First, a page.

Downed trees, fallen tree limbs and snapped power lines from last night’s storm had forced the closure of 95th Street between Mission Road and Lee Boulevard in Leawood Wednesday.
What happened: A powerful line of storms barreled through the Kansas City metro early Wednesday morning, producing at least one tornado in Johnson County.
- At 1:25 a.m. Wednesday morning, the National Weather Service’s Kansas City field office tweeted that “radar confirmed a tornado” moving east near Leawood.
- Other local forecasters also preliminarily concluded later Wednesday morning that a tornado had formed in Johnson County around 95th Street in Overland Park and Leawood.
- According to meteorologist Julie Adolphson with the National Weather Service office in Pleasant Hill, preliminary findings are showing that the tornado was a low-end EF1 tornado.
95th Street closed: Officer Brad Robbins, a spokesperson for the Leawood Police Department, said 95th Street could remain closed through rush hour Wednesday and advised motorists to take either 83rd or 103rd Streets instead.
- In addition to damages to 95th, several side streets along this road, such as Blinder and Manor Roads, are also shut off due to downed trees, he said.
- However, Robbins said, he has yet to receive any reports of significant structural damage as of 10:30 a.m. Wednesday morning.
In Overland Park: Officer John Lacy, a spokesperson for the Overland Park Police Department, says some damages occurred in Overland Park too, from Quivira Road to about Mission Road and from West 90th Street to 103rd Street.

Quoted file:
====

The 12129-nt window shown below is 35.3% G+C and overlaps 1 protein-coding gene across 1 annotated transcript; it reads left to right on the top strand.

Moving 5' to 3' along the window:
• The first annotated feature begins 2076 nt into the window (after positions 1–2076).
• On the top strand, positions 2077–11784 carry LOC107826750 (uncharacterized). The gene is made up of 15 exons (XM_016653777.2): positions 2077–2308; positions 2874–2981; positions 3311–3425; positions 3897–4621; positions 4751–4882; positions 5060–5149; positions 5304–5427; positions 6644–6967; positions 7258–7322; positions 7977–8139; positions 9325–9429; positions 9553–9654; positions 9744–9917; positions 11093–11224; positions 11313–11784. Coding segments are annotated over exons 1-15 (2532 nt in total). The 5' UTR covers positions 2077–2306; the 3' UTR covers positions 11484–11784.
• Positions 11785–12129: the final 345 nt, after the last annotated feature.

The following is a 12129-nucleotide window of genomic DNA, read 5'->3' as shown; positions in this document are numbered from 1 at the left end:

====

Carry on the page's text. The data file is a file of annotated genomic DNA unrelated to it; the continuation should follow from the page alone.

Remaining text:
- Lacy said most of the damage comes from fallen tree limbs and branches, and there were some power outages that occurred in the city, but that power has been mostly restored as of noon Wednesday.
- “Our crews are working through removal of trees in streets this morning,” Overland Park communications manager Meg Ralph said. “They are about a third of the way through the reports we currently have, but we are seeing more reposts as people up and moving this morning.”
- No injuries have been reported as this time, Lacy said.
Siren test canceled: As a result of last night’s storm, the Johnson County Division of Emergency Management will not be conducting its regular test of the outdoor warning siren system previously scheduled for Wednesday.
- The outdoor warning siren system is typically tested on the first Wednesday of every month at 11 a.m., unless inclement weather causes it to be postponed to the second Wednesday.
Potential scams: Johnson County District Attorney Steve Howe also sent out a release this morning warning residents not to fall victim to insurance and home repair scams arising in the wake of the storm.
- Howe urged residents to make direct contact with their insurance providers regarding damages to their home.
- Do not give any personal information to individuals attempting to provide insurance or repair services door-to-door, he said in the release.
— Johnson County KS DA (@JohnsonCoDA) June 8, 2022